In 1925–1926, Schrödinger worked on the derivation of the equation for the wave function of a particle describing the De Broglie waves . The derivation of the equation also was based on the relativistic relation (1) between the momentum and the energy of the particle, which he presented with the help of the operators of squares of energy and momentum in the form of an equation for the wave function
Like Sommerfeld, Schrödinger used the following representation for a particle in an external field
In the case of stationary states of a charged particle in the field of the Coulomb potential for a hydrogen atom it was necessary to solve the equation
As can be seen, the quadratic expression of potential energy is present in the equation with a positive sign and in the case of attracting fields, the solutions lead to certain difficulties. When approaching the singularity point, due to the negative sign, the attractive forces increase and the presence of the singularity leads to known limitations on the magnitude of the interactions (Figure 1).
Next, the wave vector is represented as
and when considering the problem of the passage of a particle with energy through a potential barrier (Figure 2), the height of which is greater than the doubled resting energy of the particle , the transmission coefficient becomes unity, regardless of the height of the barrier (Klein paradox) .
Another difficulty is that, as the solution of the particle problem in a potential well shows, at a sufficient depth, a particle with a wavelength can have bound states (can be localized) in a well width narrower than the wavelength of the particle (Figure 3), which contradicts the fundamental principle of quantum mechanics—the Heisenberg’s uncertainty principle.
Also, the solution of the problem of a hydrogen-like atom is limited by the value of the ordinal number of the atomic nucleus (for the Dirac equation, the restriction of the atomic number is ). The same in relativistic mechanics—when considering strong interactions, the solution of the Hamilton-Jacoby relativistic equation indicates the so-called “particle fall on the center” .
In order to get rid of the quadratic term or reverse its sign, in recent years it has been proposed to represent potential energy in the Klein-Gordon and Dirac equations as the difference of squares from the expressions of scalar and vector potentials (S-wave equation) [9, 10, 11]. Such a mathematical formalism corrects the situation, but from a physical point of view such representations are in no way justified, and the fields corresponding to such pseudo-potentials do not exist in nature.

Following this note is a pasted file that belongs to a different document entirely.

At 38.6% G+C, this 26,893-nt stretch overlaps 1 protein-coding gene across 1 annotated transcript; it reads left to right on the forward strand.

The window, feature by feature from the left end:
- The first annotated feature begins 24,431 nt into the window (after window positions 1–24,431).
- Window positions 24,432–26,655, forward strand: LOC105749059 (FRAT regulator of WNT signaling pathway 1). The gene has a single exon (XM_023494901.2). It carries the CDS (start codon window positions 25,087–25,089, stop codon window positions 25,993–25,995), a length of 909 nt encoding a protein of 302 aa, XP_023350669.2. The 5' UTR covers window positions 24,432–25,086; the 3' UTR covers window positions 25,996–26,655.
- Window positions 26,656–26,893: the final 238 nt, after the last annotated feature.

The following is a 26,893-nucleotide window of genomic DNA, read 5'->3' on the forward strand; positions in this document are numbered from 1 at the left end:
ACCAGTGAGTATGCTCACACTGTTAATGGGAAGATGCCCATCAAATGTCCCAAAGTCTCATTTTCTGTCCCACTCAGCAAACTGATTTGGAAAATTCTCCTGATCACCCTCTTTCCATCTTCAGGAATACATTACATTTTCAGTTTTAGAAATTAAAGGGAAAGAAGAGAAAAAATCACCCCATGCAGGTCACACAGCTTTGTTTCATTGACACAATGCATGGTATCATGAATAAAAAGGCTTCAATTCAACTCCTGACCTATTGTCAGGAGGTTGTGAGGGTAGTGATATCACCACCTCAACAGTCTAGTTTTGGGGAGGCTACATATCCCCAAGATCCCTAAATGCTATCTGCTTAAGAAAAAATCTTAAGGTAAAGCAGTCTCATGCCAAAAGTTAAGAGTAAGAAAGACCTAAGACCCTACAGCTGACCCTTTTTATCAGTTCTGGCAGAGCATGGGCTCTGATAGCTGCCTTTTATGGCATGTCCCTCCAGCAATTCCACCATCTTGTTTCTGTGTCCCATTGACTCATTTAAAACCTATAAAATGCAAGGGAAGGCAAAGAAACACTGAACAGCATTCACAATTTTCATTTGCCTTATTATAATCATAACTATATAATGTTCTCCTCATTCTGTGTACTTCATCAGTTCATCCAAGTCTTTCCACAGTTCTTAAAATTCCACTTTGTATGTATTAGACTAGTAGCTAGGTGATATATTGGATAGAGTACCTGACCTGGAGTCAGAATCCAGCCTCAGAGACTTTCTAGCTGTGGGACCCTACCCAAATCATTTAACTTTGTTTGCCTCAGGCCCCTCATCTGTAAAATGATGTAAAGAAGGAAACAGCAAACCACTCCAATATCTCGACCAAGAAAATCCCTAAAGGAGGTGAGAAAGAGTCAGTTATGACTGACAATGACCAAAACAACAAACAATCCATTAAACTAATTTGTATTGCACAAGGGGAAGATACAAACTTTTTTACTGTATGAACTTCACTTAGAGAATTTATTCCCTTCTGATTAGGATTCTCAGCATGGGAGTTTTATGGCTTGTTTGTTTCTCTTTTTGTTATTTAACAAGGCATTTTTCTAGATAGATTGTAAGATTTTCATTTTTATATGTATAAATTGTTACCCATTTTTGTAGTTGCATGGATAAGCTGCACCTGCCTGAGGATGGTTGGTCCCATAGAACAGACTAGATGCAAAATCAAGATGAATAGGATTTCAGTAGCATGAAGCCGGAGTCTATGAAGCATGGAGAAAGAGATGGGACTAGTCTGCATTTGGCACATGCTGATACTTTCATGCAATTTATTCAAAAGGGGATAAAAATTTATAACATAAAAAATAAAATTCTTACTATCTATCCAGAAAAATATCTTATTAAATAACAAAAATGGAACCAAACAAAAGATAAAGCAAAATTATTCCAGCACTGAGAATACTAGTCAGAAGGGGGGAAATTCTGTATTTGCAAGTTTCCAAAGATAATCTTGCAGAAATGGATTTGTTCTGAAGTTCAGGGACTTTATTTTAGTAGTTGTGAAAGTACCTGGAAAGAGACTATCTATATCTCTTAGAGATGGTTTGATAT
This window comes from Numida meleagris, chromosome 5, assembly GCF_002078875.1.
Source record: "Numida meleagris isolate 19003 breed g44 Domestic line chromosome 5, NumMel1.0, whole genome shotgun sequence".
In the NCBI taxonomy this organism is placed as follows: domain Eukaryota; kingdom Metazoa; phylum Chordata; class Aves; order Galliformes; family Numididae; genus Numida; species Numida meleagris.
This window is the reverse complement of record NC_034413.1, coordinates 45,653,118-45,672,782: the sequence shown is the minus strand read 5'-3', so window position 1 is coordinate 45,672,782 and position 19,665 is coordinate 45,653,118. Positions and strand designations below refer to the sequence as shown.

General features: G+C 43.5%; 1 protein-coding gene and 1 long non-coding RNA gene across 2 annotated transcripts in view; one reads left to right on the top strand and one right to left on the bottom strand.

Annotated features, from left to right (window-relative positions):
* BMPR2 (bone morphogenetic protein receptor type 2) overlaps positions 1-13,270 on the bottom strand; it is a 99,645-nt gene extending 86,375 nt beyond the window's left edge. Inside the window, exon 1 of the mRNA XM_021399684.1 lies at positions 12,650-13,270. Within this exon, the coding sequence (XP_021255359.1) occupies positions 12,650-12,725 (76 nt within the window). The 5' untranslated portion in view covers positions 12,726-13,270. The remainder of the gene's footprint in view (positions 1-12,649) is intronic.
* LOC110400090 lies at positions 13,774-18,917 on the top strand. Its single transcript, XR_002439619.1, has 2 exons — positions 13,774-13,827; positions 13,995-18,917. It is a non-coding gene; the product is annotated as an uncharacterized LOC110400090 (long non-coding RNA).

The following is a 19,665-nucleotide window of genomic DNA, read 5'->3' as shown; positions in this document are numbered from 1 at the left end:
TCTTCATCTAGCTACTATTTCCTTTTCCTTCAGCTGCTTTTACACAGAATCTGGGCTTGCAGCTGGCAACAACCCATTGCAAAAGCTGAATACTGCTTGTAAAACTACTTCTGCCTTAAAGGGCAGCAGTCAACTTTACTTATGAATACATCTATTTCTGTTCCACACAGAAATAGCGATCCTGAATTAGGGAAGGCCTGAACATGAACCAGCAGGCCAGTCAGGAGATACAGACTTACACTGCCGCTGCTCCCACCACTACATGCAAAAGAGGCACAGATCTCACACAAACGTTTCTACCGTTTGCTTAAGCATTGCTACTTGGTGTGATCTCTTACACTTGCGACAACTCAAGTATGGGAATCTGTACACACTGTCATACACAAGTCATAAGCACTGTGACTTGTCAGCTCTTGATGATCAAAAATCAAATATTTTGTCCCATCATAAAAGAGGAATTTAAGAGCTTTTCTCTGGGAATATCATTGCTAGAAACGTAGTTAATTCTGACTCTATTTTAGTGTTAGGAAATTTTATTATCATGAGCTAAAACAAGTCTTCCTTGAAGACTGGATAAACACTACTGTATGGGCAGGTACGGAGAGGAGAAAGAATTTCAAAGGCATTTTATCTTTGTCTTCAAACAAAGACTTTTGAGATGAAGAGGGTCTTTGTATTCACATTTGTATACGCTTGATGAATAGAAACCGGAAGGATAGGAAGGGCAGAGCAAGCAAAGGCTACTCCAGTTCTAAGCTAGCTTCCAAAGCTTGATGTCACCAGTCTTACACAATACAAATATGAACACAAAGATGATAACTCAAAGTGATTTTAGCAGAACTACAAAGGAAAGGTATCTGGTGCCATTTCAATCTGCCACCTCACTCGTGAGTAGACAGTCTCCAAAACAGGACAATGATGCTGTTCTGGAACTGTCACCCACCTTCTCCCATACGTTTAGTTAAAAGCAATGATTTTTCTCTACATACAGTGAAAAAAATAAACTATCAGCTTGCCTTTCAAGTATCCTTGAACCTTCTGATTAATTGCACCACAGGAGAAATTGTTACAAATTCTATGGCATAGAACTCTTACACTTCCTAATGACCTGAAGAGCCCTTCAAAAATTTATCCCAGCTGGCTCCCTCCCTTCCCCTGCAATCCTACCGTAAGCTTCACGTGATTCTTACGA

Things are even worse with the presence of a quadratic term of the vector field, because of the sign of which we obtain non-existent states in nature and solutions that contradict experience.
According to the solutions of the equations of quantum mechanics and Hamilton-Jacoby, it turns out that a charged particle in a magnetic field, in addition to rotating in a circle, also has radial vibrations—Landau levels  (even in the case of zero orbital momentum).
Over these 90 years, especially in very accurate cyclotron resonance experiments, none has detected the electron radial vibrations and the Landau levels.
Solving this equation, Schrödinger, like Sommerfeld, received the formula (5), which described the structure of the hydrogen spectrum not exactly. Moreover, from the solution of the problem for a particle in a potential well, it turns out that a particle with a wavelength has bound states (is placed) in a well of arbitrary size and, in particular, much smaller than . This fact contradicts the fundamental principle of the quantum (wave) theory, the principle of uncertainty.
In 1925 Schrödinger sent this work to the editors of ‘Annalen der Physik’ , but then took the manuscript, refused the relativistic approaches and in 1926 built a wave equation based on the classical Hamiltonian expression, the Schrödinger equation .
Equation described the spectrum of the hydrogen atom only qualitatively, however, it did not have any unreasonable restrictions or singular solutions in the form of the Sommerfeld-Dirac formula. Klein , Fock  and Gordon  published the relativistic equation based on the wave equation for a particle without spin in 1926; it is called the Klein-Fock-Gordon equation.
With the discovery of the spin, the situation changed drastically, and in 1926 Heisenberg and Jordan  showed that, within the Pauli description of the spin of an electron, half the energy of the spin-orbit interaction is equal to a term with a power of α4 in the Taylor series expansion of the Sommerfeld formula equation reference goes here.